Legal Pluralism Explained: History, Theory, Consequences

ISBN : 9780190861551

Brian Z. Tamanaha
208 Pages
140 x 210 mm
Pub date
Jan 2021
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Legal pluralism involves the coexistence of multiple forms of law. This includes state law, international law, transnational law, customary law, religious law, indigenous law, and the law of distinct ethnic or cultural communities. Legal pluralism is a subject of discussion today in legal anthropology, legal sociology, legal history, comparative law, international law, transnational law, jurisprudence, and law and development scholarship. This book places legal pluralism in historical context going back to the Medieval period, describes the origins of legal pluralism in postcolonial countries and its implications today, identifies manifestations of legal pluralism within Western societies, discusses contemporary transnational legal pluralism, identifies problems with current theoretical accounts of legal pluralism, and articulates an approach to legal pluralism that avoids theoretical problems and is useful for social scientists, theorists, and law and development scholars and practitioners.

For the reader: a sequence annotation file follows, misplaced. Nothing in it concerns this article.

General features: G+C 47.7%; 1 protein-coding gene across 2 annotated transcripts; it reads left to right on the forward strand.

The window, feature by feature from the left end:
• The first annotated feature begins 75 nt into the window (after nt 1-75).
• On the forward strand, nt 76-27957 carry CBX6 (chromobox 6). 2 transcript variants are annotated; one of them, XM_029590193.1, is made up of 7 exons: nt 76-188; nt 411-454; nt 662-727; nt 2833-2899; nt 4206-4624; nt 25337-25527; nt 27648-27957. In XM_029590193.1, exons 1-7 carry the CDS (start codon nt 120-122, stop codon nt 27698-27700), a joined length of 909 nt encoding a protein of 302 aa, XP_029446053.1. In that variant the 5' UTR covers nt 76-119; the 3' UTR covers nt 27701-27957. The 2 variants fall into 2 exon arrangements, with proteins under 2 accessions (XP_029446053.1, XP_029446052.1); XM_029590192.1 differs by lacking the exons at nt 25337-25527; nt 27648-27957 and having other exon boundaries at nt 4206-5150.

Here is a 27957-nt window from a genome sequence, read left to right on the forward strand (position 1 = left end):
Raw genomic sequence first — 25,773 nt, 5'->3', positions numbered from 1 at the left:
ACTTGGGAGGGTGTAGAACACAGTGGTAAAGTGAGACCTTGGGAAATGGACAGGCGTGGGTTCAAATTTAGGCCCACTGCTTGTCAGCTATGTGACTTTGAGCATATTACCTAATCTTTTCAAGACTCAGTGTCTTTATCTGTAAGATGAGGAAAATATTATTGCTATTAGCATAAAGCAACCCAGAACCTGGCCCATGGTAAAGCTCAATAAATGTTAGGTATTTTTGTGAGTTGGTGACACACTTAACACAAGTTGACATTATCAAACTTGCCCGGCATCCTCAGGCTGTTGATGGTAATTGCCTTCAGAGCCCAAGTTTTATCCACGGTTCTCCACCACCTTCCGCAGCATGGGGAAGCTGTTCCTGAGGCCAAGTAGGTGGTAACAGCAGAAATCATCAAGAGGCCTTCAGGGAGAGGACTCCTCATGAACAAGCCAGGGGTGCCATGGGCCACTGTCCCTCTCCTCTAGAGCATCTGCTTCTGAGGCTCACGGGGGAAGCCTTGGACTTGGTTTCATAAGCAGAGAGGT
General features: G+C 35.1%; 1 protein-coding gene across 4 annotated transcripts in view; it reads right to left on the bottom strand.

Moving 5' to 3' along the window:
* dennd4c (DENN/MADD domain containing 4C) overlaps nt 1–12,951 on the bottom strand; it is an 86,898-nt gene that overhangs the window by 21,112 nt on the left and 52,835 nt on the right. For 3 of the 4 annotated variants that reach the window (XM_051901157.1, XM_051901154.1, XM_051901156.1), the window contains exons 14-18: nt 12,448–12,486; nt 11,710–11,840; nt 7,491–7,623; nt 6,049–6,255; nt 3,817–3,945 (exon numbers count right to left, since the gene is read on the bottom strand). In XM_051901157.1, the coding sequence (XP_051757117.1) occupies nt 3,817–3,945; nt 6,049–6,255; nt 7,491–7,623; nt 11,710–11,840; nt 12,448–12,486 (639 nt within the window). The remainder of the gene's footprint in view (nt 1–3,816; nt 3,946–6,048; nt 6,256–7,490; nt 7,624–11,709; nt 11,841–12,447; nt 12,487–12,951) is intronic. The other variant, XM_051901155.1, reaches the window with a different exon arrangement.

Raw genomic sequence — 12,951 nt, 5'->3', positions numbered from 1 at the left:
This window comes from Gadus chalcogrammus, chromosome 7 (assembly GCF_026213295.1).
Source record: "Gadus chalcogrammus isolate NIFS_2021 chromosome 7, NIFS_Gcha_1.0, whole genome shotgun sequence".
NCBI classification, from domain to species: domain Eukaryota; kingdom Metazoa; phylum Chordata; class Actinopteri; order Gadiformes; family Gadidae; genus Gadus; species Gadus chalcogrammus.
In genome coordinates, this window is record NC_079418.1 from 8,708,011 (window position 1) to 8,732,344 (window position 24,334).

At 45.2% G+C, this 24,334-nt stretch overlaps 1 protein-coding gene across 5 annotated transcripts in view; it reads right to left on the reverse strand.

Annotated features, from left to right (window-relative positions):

Introduction: Three Themes
Chapter One: Legal Pluralism in Historical Context
Chapter Two: Postcolonial Legal Pluralism
Chapter Three: Legal Pluralism in the West
Chapter Four: National to Transnational Legal Pluralism
Chapter Five: Abstract Versus Folk Legal Pluralism
Conclusion: Legal Pluralism Explained

About the author: 

Brian Z. Tamanaha is a jurisprudence and law and society scholar, and the author of nine books and over fifty articles and book chapters. His books have received six awards, including the 2019 IVR Book Prize for best book in legal philosophy, the 2006 Dennis Leslie Mahoney Prize in Legal Theory, and the 2002 Herbert Jacob Book Prize in Law and Society. Altogether his publications have been translated into eleven languages. He has delivered eight named lectures around the globe, including the Kobe Memorial Lecture in Tokyo and the Julius Stone Address in Sydney. He spent a year in residence as Member of the Institute for Advanced Study in Princeton. His work has been the subject of four published symposia, and his books have been reviewed in many venues, including the Harvard Law Review, Michigan Law Review, Cambridge Law Journal, Law and Society Review, and Law and History Review. He is the John S, Lehmann University Professor at Washington University School of Law.

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